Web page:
A 5 year love affair-with healthy eating

I still enjoy food.  Very much.  Maybe even more than before because now I appreciate my food as fuel to live a healthy and active and even beautiful (in the eyes of the beholder) life!  I still enjoy the tastes, even more so because I choose only the best.  My plate is colorful with roasted veggies and fresh fruits and salad greens.  I enjoy grilled lean chicken, steak and seafood.  My carbs are high fiber, full of flavor and texture.  I no longer long for the processed foods full of white flour, sugar and fat.

 

One of my all time most viewed posts is a story about my friend Pam and her weight loss journey using the Weight Watchers program.  After successfully reaching and maintaining her weight goal, she started coaching others who have been equally successful. Recently, she was honored for 5 years as a coach.

a smiling woman holding flowers
Pam’s clients showed appreciation for  her for 5 years of service.

 

 

Many of us would like to weight less than we do, but some people struggle with severe excess weight that threatens their health and keeps them from enjoying life as they would like. These are usually people whose BMI, body mass index, is 30 or more. For people with diabetes, heart disease, liver disease, and osteoarthritis, even lower BMI can put them at excess disease risk.

Body mass index chart
A BMI of 30 or more represents obesity. BMI Chart created by Vertex42.com. Used with permission.

 

 

The United States Preventive Services Task Force, USPSTF,  recently reviewed weight loss methods and made a recommendation to physicians about how to help patients with weight.

The Task force encourages  doctors to refer patients for  “intensive, multicomponent behavioral interventions” to successfully lose weight. 

What exactly does “intensive, multicomponent” mean? 

 

 

A Patient Page in JAMA explains it this way- Interventions that are

  • done in a group or individual setting, provided in person or virtually, and use print or online materials
  • occurs over 1 to 2 years and with 1 to 4 sessions per month
  • includes counseling about nutrition and exercise as well as education about how to self-monitor both of these components.
  • includes help to identify barriers to weight loss, and  help with problem solving related to challenges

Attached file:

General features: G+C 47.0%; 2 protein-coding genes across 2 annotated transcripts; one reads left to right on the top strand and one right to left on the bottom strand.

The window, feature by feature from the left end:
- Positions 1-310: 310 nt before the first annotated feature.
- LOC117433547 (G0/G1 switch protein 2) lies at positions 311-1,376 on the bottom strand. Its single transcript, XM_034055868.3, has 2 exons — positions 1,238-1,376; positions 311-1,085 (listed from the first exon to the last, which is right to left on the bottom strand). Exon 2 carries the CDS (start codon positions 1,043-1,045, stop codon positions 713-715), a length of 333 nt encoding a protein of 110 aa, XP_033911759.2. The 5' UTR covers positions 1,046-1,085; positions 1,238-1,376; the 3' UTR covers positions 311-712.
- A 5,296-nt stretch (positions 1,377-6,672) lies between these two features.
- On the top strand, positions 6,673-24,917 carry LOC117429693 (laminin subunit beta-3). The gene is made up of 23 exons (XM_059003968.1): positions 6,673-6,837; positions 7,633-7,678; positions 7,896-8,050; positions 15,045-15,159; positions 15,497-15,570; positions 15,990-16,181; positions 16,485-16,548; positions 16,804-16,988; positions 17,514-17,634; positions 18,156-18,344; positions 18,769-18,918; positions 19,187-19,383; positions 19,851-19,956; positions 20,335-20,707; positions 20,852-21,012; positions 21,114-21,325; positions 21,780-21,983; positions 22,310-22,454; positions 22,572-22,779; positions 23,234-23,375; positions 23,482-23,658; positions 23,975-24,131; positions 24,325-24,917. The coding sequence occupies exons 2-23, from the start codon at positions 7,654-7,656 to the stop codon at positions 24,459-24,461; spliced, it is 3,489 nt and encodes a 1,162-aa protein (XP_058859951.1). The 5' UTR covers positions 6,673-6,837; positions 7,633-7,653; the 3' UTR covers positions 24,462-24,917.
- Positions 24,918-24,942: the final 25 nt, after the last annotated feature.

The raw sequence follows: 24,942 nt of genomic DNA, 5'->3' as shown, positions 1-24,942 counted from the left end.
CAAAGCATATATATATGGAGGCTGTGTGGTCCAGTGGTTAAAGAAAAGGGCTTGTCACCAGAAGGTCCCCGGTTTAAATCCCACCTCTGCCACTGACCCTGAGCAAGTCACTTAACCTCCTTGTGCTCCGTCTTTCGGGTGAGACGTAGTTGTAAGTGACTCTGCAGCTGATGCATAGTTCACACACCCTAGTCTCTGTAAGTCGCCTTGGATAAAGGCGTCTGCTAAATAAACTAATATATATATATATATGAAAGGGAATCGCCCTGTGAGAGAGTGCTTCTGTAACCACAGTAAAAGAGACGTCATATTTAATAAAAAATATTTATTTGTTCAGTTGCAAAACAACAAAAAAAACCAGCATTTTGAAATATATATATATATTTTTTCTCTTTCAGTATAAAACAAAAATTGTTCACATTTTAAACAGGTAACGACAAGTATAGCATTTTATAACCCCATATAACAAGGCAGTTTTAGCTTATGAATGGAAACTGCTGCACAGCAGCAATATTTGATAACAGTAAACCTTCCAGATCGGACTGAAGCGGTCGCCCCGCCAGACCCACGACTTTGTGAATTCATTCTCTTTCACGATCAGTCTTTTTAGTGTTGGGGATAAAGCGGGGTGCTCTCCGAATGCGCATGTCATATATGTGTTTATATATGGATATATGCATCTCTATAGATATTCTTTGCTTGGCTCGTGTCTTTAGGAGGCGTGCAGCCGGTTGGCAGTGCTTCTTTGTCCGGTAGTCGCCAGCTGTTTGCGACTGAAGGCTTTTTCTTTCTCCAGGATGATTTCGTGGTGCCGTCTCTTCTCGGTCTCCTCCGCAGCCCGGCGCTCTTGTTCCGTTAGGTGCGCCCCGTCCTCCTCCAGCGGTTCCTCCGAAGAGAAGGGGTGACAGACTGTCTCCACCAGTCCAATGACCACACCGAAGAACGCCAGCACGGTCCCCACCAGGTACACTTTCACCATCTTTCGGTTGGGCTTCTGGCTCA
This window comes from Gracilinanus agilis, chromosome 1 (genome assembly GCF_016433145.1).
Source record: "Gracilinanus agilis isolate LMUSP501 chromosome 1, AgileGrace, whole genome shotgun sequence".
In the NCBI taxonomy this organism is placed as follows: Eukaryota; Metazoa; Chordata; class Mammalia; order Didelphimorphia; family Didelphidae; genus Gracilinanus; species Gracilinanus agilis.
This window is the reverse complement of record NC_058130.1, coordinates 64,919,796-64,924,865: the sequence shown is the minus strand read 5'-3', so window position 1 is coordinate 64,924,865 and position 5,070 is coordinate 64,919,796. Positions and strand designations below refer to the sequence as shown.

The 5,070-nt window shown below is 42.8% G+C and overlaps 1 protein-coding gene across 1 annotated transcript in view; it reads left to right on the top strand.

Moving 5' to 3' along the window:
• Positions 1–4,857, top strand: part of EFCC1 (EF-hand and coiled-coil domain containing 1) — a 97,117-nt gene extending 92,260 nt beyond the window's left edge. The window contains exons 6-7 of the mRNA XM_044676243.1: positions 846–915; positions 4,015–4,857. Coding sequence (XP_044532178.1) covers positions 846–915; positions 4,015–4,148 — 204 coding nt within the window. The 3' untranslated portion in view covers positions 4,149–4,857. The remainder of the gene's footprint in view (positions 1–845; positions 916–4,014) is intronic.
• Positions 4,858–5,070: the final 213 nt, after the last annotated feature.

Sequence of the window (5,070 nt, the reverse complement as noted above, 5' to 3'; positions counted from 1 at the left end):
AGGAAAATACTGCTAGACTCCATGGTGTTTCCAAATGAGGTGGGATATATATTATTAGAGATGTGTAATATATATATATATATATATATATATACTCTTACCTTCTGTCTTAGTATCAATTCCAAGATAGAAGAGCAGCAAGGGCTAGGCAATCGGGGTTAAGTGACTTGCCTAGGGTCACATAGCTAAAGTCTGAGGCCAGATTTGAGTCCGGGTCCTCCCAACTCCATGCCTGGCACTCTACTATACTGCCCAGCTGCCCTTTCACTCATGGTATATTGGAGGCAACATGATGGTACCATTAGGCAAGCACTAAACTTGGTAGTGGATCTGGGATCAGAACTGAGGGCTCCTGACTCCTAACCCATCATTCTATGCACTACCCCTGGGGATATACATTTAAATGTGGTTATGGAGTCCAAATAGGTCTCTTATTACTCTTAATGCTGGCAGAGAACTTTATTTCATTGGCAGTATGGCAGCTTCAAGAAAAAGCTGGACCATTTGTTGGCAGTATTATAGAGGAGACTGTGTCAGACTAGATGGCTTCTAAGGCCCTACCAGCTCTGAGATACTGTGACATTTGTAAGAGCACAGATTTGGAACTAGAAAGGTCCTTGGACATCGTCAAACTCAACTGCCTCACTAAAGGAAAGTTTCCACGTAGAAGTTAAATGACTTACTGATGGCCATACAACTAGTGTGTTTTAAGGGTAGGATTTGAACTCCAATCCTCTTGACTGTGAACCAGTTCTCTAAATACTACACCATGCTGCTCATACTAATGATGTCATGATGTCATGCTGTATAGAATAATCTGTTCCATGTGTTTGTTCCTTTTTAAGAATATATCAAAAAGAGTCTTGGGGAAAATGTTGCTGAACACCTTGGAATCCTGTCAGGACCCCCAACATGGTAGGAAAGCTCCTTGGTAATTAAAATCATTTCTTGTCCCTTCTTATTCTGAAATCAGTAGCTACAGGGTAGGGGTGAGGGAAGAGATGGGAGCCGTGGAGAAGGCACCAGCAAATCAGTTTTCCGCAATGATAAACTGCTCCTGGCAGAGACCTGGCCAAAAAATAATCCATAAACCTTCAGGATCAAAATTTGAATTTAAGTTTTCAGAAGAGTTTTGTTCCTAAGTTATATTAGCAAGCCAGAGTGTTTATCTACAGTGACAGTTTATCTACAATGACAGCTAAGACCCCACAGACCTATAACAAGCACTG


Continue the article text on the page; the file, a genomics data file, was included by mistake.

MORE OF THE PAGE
• support from other people who are also working on weight loss
  • education  focused not only on weight loss but also on weight maintenance after interventions are completed.

 

 

Here is a link to the page-

Behavioral Interventions for Weight Loss

 

 

a lady in bare feet standing on a scalefeet in sports shoes

 

 

 

 

 

 

 

I haven’t used Weight Watchers but from what I understand about it, this is the type of program they offer. I’m not necessarily promoting WW, as they are called now, but if you want to lose weight I suggest looking for a program that includes these features. It certainly has worked for Pam and those she coaches.

“If we want to be people’s partners in what healthy means to the, it has to be about more than just weight. It has to be a total approach to how they can live their healthiest, best lives.”

Mindy Grossman, CEO of WW, quote taken from TIME magazine, October 15, 2018

 

 

And here is my story about Pam and her break-up with junk food.

How I “broke up” with junk food

and fell in love with healthy eating.

Meet my friend Pam. My husband and I met Pam and her husband in a ballroom dance class. I was immediately captivated by her radiant smile and Southern charm. Since then I have learned more about her and watched an amazing transformation in her life.

Pam and I attending a wedding at the dance studio
Pam and I  at the dance studio

 

 

Pam graduated summa cum laude with a Bachelor of Arts from Mississippi State University in 1980. With a major in Communications, she started her career as a writer and Account Executive for advertising and public relations agencies in Mississippi and in Oklahoma where she moved after marrying.  She was the Marketing Director for a large medical clinic for several years. Since 1995, she has enjoyed being a stay-at-home mom with involvement in PTA, church and community. In 2012, she was named Volunteer of the Year by her community public school system.